Ellen G. White Writings

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Manuscript Releases, vol. 13 [Nos. 1000-1080], Page 348

MR No. 1065—The Avondale Property Ideal for Cultivation and Education

(Written at Cooranbong, N.S.W., August 27, 1894.)

Emily, May, and myself drove four miles in a two-wheeled trap, which was drawn by a large horse. We went in search of oranges, which grow in this locality without receiving cultivation. This soil produces the best oranges we have eaten since coming to this country. They are not as sour as those we have procured in Granville and in other localities. They are very nice when picked from the tree and eaten fresh. They are juicy and refreshing. We paid three pence, or six cents in American money, per dozen.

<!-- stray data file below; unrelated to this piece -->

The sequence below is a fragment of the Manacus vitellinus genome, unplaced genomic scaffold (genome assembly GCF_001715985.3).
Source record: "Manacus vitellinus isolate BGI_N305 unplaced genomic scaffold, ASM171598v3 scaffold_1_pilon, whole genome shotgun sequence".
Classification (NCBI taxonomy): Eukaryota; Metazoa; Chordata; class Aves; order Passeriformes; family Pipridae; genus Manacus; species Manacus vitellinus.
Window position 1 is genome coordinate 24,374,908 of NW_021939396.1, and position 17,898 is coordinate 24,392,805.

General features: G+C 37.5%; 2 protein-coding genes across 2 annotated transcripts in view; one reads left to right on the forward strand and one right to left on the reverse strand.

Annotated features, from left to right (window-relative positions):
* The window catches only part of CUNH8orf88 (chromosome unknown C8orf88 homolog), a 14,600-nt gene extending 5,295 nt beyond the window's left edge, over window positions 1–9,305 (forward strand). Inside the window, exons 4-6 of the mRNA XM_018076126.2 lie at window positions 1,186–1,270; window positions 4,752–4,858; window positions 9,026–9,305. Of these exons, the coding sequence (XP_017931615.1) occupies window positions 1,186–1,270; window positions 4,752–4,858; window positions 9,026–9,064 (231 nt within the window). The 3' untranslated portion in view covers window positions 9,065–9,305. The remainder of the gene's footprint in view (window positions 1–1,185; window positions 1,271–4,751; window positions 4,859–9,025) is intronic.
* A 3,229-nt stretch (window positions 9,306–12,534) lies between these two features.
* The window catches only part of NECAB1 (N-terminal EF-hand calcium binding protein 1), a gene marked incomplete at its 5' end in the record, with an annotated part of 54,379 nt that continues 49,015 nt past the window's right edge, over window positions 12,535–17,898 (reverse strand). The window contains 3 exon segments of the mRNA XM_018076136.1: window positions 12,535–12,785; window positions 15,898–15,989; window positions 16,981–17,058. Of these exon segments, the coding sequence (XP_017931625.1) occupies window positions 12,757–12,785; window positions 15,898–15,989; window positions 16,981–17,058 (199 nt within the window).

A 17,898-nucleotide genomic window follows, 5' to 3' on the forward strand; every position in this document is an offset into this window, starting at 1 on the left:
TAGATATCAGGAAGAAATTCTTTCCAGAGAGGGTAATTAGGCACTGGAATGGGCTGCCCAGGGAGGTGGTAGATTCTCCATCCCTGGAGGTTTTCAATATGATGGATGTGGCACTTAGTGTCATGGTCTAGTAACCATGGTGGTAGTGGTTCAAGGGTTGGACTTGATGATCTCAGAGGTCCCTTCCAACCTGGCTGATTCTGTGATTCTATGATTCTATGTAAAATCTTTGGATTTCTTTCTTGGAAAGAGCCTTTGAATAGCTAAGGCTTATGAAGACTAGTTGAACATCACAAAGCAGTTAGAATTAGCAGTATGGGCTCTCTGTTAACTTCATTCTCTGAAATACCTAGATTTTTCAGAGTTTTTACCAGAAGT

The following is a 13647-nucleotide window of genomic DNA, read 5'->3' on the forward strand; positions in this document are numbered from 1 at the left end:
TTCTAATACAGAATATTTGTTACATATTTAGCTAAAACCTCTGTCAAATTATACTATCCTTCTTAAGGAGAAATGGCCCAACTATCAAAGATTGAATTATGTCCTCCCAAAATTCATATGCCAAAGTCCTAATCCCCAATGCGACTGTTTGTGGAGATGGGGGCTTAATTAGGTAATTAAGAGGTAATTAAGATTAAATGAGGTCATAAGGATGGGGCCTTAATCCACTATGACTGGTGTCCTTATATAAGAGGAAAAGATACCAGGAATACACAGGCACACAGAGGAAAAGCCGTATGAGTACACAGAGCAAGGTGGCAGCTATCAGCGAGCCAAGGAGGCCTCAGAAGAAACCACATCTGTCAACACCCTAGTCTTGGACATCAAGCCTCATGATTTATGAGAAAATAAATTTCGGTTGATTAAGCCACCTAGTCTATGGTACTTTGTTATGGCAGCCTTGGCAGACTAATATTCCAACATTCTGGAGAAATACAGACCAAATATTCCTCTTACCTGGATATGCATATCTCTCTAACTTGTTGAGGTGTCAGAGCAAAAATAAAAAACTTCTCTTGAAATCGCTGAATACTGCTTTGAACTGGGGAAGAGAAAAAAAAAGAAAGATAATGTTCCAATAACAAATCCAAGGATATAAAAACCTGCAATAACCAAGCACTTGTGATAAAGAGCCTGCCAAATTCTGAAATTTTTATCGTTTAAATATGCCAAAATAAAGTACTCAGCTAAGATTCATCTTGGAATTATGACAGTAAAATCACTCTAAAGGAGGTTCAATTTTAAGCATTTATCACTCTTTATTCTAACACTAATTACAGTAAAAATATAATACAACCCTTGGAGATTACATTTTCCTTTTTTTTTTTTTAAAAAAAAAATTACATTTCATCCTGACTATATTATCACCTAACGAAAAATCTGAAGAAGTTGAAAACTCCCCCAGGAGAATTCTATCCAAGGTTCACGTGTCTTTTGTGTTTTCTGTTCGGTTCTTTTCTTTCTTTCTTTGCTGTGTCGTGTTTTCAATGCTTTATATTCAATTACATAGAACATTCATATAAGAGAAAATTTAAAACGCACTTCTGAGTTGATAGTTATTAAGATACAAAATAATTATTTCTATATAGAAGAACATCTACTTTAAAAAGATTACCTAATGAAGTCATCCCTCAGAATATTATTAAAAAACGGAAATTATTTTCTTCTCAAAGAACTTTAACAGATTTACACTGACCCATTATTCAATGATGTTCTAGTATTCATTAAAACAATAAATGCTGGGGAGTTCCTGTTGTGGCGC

We went into a field, or paddock as it is called here, and came to a house that sits far back from the road, and in the background was a forest of thickly growing trees. On making known our errand, we were directed to go on to another house beyond; but we could not drive the horse and carriage any farther. A ravine had to be crossed, and Emily and May walked a log to cross it. I was left seated in the two-wheeled carriage.

I watched them until they disappeared from my sight in the thick woods. I began to get anxious for their return, for they were absent for some time, and I was thankful to see them coming through the woods. Emily was carrying all the oranges she could manage, and May had her hand full of ferns. After going through the woods they found a clearing of several acres

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